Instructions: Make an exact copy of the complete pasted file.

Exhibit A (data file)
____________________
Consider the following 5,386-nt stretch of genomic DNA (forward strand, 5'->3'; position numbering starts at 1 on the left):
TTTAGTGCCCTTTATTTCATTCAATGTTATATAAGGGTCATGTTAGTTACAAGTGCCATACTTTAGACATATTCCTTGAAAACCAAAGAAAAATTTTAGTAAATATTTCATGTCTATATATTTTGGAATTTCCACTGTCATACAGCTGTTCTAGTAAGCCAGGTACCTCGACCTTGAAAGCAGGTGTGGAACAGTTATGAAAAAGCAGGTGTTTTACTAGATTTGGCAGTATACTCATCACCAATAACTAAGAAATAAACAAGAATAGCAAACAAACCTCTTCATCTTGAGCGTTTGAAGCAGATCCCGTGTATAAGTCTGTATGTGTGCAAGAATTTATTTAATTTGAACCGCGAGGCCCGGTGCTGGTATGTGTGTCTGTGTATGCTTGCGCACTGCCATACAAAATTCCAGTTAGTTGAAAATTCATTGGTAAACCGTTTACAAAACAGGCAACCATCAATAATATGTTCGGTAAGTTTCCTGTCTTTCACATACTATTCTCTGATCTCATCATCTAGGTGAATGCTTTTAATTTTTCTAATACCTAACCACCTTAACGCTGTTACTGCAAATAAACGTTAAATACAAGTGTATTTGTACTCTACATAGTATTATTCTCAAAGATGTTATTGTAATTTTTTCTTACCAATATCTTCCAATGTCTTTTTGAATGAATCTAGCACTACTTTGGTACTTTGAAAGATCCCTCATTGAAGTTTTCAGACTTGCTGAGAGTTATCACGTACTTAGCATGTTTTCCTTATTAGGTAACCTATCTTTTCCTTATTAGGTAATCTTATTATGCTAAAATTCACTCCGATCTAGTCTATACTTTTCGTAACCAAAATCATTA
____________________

Consider the following 5,386-nt stretch of genomic DNA (forward strand, 5'->3'; position numbering starts at 1 on the left):
TTTAGTGCCCTTTATTTCATTCAATGTTATATAAGGGTCATGTTAGTTACAAGTGCCATACTTTAGACATATTCCTTGAAAACCAAAGAAAAATTTTAGTAAATATTTCATGTCTATATATTTTGGAATTTCCACTGTCATACAGCTGTTCTAGTAAGCCAGGTACCTCGACCTTGAAAGCAGGTGTGGAACAGTTATGAAAAAGCAGGTGTTTTACTAGATTTGGCAGTATACTCATCACCAATAACTAAGAAATAAACAAGAATAGCAAACAAACCTCTTCATCTTGAGCGTTTGAAGCAGATCCCGTGTATAAGTCTGTATGTGTGCAAGAATTTATTTAATTTGAACCGCGAGGCCCGGTGCTGGTATGTGTGTCTGTGTATGCTTGCGCACTGCCATACAAAATTCCAGTTAGTTGAAAATTCATTGGTAAACCGTTTACAAAACAGGCAACCATCAATAATATGTTCGGTAAGTTTCCTGTCTTTCACATACTATTCTCTGATCTCATCATCTAGGTGAATGCTTTTAATTTTTCTAATACCTAACCACCTTAACGCTGTTACTGCAAATAAACGTTAAATACAAGTGTATTTGTACTCTACATAGTATTATTCTCAAAGATGTTATTGTAATTTTTTCTTACCAATATCTTCCAATGTCTTTTTGAATGAATCTAGCACTACTTTGGTACTTTGAAAGATCCCTCATTGAAGTTTTCAGACTTGCTGAGAGTTATCACGTACTTAGCATGTTTTCCTTATTAGGTAACCTATCTTTTCCTTATTAGGTAATCTTATTATGCTAAAATTCACTCCGATCTAGTCTATACTTTTCGTAACCAAAATCATTA